Shrinking Solaris

Sun Microsystems’ Solaris 10 may be powerful enough to power a data grid, but for real market growth, Sun is looking inward to the embedded space.

Despite the hoopla at this month’s announcement party to launch Solaris 10, the focus for the operating system has been outside the usual realm of server rooms and desktops.

“Scaling down was one of the major focuses of Solaris 10 and we
performed many micro-benchmarks,” Glenn Weinberg, vice president of
operating environments at Sun, told “We start with the larger appliances because that is where the greatest need is, but we’re seeing Solaris powering storage devices and other data computers. Something like a TiVo but smaller than a breadbox.”

The operating system is about two months from its official release, with some code availability and additional downloads expected in the next 45 days. Weinberg said Sun is hoping to make future versions of Solaris even more modular so developers can pick and choose the pieces they want.

Solaris could find both opportunities and challenges in the embedded sector, which, according to In-Stat/MDR, makes up about 60 percent of the CPU market.

The default supported configuration for Solaris requires 128 MB of RAM . However, the system can be configured to run on far less memory.

“I would hesitate to take our default configuration below 64M of
RAM,” Weinberg said. “You can run a minimalist configuration in 32M, but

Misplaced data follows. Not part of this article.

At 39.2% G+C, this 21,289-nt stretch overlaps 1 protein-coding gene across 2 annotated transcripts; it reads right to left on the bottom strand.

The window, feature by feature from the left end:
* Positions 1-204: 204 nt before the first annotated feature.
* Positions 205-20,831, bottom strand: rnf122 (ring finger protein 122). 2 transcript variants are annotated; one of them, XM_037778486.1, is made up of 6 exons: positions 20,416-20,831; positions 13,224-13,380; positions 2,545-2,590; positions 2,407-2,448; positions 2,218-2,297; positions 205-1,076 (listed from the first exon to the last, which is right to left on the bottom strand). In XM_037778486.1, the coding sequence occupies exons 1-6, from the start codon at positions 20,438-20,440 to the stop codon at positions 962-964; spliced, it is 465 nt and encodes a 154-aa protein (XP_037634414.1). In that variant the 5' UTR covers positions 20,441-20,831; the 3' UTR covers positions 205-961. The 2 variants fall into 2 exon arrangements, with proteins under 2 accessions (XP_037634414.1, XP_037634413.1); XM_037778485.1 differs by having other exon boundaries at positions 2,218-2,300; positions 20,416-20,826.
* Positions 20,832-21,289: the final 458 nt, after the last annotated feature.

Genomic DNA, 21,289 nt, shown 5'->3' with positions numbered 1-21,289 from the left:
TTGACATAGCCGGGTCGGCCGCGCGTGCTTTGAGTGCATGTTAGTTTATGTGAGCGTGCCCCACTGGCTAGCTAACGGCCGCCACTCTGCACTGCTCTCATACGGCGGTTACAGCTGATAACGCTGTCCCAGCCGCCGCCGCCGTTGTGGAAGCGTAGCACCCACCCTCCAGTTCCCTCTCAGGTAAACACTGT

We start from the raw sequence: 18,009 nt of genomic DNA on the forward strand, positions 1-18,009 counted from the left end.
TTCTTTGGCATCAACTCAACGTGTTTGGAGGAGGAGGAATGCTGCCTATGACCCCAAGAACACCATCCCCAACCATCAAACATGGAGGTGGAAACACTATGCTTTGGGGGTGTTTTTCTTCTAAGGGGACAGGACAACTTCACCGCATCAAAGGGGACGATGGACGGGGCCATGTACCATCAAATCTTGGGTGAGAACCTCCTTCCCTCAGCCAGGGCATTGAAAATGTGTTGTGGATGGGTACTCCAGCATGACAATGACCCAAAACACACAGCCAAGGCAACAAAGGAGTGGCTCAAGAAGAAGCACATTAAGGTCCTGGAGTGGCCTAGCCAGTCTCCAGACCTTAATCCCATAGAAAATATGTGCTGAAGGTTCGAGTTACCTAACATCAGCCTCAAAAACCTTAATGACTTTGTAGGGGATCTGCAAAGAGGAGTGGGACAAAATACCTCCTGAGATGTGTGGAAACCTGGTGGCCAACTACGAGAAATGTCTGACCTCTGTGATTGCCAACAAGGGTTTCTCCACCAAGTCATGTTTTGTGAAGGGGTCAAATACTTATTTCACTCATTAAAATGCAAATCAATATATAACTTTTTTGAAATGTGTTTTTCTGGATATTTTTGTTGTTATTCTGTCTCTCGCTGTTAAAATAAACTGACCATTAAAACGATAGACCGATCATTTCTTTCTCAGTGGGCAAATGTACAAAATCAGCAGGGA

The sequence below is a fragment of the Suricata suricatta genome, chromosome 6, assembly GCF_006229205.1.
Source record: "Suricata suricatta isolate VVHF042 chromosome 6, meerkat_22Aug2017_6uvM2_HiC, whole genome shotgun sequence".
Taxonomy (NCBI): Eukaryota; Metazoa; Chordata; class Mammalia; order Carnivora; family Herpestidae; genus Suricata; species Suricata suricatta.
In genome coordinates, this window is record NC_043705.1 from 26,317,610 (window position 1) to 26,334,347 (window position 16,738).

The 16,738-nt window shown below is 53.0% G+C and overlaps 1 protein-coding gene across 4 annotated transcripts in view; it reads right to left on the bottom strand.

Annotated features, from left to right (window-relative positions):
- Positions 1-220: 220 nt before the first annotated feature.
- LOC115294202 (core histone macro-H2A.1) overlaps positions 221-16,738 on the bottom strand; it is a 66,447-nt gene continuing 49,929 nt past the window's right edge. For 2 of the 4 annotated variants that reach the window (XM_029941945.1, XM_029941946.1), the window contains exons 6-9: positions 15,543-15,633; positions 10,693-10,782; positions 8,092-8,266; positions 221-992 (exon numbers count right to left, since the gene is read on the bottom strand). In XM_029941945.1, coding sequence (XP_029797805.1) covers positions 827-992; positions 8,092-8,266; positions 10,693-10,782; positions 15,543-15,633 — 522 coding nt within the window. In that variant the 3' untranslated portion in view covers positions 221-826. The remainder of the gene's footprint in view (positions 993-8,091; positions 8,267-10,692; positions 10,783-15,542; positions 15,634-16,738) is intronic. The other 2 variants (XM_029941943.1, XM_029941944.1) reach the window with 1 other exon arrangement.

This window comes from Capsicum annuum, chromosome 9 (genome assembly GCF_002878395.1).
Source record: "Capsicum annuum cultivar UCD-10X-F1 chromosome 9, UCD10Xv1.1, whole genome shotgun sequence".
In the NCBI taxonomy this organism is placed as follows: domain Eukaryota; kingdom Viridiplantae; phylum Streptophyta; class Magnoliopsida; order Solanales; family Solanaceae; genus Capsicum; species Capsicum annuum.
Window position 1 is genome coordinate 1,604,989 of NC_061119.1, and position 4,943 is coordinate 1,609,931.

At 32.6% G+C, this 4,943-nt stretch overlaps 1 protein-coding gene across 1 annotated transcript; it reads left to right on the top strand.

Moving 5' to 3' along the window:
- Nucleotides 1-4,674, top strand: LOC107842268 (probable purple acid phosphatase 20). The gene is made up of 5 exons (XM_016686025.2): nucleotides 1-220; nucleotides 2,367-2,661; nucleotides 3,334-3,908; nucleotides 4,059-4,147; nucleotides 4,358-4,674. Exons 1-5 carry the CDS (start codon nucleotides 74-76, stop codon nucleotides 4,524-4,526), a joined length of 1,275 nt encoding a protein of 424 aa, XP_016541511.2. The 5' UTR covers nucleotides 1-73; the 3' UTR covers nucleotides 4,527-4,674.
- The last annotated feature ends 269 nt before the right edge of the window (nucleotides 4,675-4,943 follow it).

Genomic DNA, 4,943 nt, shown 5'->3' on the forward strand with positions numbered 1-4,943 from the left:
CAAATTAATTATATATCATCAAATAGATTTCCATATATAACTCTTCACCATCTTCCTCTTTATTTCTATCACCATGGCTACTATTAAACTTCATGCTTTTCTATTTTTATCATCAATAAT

if you want NFS, IPSec, etc., you should add more memory.”

Weinberg said installing Solaris on a machine this low on memory
isn’t generally an issue for embedded systems since the storage would be
loaded on a larger configuration or just restored from flash archives.
Future versions of Solaris 10 will likely require more RAM to boot.

Scaling Solaris down for the embedded market is exactly what analysts
have been suggesting for Sun. Dana Gardner, senior analyst with The
Yankee Group, told one area that Solaris may find
some fertile ground in the embedded space is with a combination of
real-time Java and the Solaris operating system.

“Now that they have shown they can return to the market, what
Sun needs to do now is grow their markets and not just return to
the same places that they’ve been successful before,” Gardner said.

Yankee Group stats show Microsoft has about 15 percent of the market
share, but no real leader has emerged so far.

Weinberg said the idea that Solaris could power a mobile phone may be
a few years away but not totally unrealistic, given that memory
performance has been improving in handsets.

“If disk is available for swap space, less RAM will be needed.
Solaris 10 has a new service management framework that makes disabling
unneeded services much easier,” Weinberg said. “Adding more RAM removes
the need for swap space on disks and will improve performance.”

The modularity of Solaris is also helpful as Sun prepares to release
the Solaris source code to the open source community. Currently, Sun has
45 expert pilot tests in operation with a goal of 100 finished by the
beginning of the year.

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